Thursday, May 06, 2010

Invasive Species Awareness Month: Firewood Regulations

Source: APHIS News for States, May 2010

Culminating a six month effort, the National Firewood Task Force (NFTF), has released a set of recommendations for State, Tribal and Federal officials that outline potential strategies to mitigate the movement of invasive forest pests on firewood. Firewood movement is viewed by many as a key pathway for the spread of forest pests such as emerald ash borer and Asian longhorned beetle. To help address this threat, the NFTF was formed in October 2009 to develop recommendations on the issue. The Task Force includes representatives of the National Plant Board (NPB), National Association of State Foresters (NASF), U.S. Forest Service, National Park Service, and APHIS.

To develop the recommendations, the Task Force created three subcommittees to examine the primary areas the group believed needed to be addressed - regulatory activities, voluntary activities, and outreach efforts. Working via weekly conference calls, each subgroup identified key challenges and opportunities and developed recommendations for the Task Force to discuss as a whole. These recommendations were then vetted during a two-day meeting held at APHIS headquarters in Riverdale, Maryland in early January. Following this meeting, several members of the NFTF reviewed the group’s comments and developed a final version. This version is now in the process of being presented at the regional meetings of the NPB and is expected to be presented to the regional meetings of NASF later this spring.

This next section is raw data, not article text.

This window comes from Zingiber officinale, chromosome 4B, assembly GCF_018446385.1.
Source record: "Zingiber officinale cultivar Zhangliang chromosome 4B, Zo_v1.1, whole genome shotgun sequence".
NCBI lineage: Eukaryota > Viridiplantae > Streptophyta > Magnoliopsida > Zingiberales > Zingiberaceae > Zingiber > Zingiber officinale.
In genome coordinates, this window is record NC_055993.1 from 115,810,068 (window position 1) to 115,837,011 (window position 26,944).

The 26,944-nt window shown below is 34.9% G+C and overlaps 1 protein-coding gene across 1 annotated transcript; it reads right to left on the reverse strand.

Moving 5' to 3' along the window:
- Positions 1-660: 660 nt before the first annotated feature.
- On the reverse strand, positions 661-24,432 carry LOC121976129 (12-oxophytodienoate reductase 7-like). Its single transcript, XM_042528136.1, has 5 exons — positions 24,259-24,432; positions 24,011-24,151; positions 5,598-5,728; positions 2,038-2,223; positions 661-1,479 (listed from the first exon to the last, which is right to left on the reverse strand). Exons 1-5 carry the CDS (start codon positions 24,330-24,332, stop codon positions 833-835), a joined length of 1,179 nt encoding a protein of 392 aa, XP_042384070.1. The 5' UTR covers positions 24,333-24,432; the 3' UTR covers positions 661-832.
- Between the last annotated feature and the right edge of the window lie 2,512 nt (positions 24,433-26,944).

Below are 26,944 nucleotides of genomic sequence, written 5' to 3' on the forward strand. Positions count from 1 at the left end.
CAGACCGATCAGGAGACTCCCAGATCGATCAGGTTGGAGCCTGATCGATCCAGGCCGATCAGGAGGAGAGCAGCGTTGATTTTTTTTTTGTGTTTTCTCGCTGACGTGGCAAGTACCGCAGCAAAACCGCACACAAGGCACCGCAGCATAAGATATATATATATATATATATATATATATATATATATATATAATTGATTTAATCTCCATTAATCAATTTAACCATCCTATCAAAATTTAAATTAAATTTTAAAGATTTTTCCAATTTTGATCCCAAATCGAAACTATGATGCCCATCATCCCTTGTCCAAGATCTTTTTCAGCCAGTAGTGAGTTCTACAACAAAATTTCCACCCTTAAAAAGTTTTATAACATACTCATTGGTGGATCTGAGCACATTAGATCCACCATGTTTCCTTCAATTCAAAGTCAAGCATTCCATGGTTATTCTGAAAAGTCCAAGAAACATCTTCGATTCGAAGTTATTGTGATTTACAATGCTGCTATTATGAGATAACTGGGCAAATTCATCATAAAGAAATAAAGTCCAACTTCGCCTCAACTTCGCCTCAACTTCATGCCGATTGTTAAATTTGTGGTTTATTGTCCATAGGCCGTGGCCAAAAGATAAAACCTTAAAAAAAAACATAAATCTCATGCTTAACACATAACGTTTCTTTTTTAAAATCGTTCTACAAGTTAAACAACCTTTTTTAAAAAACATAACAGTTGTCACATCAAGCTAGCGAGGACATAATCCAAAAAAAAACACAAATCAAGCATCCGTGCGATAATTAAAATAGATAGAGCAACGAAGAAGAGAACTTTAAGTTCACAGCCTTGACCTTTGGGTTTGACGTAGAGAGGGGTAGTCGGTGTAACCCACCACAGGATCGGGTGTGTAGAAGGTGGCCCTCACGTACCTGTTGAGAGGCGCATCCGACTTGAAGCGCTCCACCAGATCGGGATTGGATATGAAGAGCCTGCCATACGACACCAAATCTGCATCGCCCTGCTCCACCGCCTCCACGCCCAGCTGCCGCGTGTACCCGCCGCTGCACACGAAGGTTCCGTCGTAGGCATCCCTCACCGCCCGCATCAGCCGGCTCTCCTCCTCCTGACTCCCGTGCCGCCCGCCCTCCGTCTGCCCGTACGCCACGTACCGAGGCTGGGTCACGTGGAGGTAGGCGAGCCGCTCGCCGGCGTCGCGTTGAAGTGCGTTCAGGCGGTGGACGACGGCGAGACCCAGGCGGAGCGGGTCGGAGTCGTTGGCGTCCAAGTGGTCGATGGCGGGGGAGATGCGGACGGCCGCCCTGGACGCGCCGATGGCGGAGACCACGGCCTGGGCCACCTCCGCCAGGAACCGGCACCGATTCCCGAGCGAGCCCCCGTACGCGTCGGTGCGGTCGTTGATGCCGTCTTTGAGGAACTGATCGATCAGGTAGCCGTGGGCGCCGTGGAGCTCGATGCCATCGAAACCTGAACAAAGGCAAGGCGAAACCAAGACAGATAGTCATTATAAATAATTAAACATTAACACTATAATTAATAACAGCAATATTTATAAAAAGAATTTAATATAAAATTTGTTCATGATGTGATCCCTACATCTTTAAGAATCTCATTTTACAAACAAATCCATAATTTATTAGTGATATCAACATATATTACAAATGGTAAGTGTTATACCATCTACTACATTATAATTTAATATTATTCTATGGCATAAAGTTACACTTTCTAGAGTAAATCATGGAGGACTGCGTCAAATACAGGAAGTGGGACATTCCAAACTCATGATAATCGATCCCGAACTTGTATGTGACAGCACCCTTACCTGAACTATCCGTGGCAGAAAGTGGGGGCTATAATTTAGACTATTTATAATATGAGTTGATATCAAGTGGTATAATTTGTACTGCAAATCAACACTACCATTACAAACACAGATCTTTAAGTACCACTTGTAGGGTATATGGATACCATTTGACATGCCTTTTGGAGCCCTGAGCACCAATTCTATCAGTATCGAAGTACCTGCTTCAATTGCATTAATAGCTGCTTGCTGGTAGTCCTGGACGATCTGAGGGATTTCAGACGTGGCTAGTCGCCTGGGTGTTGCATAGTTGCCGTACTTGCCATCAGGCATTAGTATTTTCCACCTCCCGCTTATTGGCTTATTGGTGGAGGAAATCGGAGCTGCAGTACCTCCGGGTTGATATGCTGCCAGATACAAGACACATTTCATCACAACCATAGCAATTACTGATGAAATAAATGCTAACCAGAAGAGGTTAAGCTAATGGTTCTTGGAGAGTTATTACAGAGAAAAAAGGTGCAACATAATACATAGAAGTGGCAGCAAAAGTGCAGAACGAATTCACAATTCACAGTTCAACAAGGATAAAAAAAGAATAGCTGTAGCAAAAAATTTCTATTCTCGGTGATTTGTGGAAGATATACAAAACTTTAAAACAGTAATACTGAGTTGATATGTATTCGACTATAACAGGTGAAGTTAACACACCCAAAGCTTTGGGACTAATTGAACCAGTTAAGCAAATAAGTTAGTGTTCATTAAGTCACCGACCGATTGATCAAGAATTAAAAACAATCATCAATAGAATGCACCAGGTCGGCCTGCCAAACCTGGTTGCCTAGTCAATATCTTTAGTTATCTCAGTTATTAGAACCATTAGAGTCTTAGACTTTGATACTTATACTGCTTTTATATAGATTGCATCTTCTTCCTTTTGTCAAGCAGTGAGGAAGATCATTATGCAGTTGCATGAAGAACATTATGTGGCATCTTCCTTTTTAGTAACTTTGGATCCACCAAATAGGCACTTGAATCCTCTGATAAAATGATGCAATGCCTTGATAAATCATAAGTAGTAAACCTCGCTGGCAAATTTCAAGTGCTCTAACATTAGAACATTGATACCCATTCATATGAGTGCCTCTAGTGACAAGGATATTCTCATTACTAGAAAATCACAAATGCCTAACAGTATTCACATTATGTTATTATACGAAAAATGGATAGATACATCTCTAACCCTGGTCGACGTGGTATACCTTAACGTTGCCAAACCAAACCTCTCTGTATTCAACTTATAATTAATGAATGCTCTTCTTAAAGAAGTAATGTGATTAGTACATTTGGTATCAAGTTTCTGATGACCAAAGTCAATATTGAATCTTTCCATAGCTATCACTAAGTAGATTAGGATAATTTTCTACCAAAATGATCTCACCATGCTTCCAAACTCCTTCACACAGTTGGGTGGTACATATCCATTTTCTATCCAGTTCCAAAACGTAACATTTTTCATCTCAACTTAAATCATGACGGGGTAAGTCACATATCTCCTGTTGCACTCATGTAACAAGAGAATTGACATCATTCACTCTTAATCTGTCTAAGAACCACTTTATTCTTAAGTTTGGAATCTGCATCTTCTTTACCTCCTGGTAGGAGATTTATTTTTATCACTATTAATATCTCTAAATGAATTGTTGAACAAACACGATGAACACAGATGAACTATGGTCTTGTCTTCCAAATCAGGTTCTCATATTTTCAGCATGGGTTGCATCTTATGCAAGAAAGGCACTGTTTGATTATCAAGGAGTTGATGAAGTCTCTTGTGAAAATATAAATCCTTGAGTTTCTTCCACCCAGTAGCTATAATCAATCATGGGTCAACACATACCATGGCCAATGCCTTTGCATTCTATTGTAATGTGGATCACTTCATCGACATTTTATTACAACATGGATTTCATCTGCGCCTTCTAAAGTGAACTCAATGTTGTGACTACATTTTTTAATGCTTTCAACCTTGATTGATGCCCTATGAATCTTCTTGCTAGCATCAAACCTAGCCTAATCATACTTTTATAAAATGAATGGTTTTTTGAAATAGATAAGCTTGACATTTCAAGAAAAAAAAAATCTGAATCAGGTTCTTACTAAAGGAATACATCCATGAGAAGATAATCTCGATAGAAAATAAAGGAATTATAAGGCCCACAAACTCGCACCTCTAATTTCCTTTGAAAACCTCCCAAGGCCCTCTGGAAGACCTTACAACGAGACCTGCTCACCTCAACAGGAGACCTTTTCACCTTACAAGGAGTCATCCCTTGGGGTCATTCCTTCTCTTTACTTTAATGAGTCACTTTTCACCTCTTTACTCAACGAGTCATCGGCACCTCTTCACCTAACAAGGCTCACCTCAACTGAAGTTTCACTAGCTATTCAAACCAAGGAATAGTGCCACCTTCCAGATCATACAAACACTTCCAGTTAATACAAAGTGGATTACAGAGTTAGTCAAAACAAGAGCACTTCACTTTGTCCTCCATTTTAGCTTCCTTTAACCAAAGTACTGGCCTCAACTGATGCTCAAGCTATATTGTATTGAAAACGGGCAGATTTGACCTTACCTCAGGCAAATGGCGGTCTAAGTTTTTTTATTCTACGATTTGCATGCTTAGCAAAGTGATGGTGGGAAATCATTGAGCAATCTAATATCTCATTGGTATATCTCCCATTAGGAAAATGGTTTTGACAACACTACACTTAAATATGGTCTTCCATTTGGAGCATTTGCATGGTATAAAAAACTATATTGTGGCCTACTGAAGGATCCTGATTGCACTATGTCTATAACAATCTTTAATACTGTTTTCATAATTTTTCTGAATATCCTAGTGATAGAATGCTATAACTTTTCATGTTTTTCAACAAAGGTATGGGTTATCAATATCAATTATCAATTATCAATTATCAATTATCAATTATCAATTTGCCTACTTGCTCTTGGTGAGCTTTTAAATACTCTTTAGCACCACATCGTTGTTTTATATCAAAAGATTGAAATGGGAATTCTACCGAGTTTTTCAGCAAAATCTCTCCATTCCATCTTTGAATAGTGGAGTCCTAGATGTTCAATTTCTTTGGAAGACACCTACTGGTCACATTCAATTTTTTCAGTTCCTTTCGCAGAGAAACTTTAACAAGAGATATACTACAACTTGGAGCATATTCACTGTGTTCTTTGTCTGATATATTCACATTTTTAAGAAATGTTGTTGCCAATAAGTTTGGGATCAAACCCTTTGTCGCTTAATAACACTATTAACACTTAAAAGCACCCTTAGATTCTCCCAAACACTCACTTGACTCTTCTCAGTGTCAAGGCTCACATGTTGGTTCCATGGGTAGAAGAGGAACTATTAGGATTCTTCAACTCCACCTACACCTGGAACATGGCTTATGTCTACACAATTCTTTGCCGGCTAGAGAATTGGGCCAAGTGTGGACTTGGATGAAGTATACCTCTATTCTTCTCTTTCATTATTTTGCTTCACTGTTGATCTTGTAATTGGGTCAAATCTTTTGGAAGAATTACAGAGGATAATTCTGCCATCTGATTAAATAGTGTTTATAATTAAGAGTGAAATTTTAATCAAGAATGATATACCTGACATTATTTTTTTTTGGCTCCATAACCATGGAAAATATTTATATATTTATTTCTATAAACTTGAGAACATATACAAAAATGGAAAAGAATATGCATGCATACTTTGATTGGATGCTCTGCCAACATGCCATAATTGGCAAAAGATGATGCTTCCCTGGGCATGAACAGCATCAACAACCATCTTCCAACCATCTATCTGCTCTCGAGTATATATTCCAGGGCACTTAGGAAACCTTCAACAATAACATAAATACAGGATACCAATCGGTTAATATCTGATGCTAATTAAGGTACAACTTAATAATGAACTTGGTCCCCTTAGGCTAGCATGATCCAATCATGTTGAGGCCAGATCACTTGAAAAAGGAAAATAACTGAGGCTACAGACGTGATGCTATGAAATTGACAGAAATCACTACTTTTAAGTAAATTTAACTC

Among the key recommendations listed in the report are the following:


- APHIS should pursue regulations on recordkeeping and labeling for the interstate movement of firewood as soon as possible, while at the same time evaluating possible options for treatment requirements that would be promulgated in a separate regulations.

- States should publish intrastate movement regulations with requirements similar to the Federal regulations for labeling, recordkeeping and treatment as needed. Moving firewood 50 miles or less would be exempt from intrastate regulations provided this does not violate any quarantine that may be in place.

- State, Federal, and private parks, forests and campgrounds should institute policies that encourage campers to use local firewood and to not move firewood out of the local area.


- Adoption of the NFTF’s Best Management Practices should be promoted for Firewood Producers, retailers, and consumers

- Promote adoption of an industry-run national certification program with labeling and recordkeeping requirements based on best management practices for National Producers and retailers

- Increase availability of local or treated firewood for public and private campgrounds


- State and Federal agencies should convene a communications steering committee

- An online hub of firewood outreach materials should be developed and made available to the regulatory community

- The outreach activities identified in the report should be prioritized by the State-Federal communications committee and implemented in order of priority.

- Outreach activities should be oriented around supporting implementation of the voluntary and regulatory efforts identified in the report

It should be noted that several of the recommendations outlined in the report are already underway, including:

- APHIS has developed a BMP document that is accessible to all State and Tribal partners

- APHIS has developed an online database to compile firewood outreach materials and allow States and Tribes to access and rebrand the documents with their contact information

- APHIS is examining the possibility of a regulation for labeling and recordkeeping of firewood

The recommendations are available at:

or via the APHIS firewood Hot Issues Page at:

For more information on the NFTF, please contact Jacob Hegeman at .


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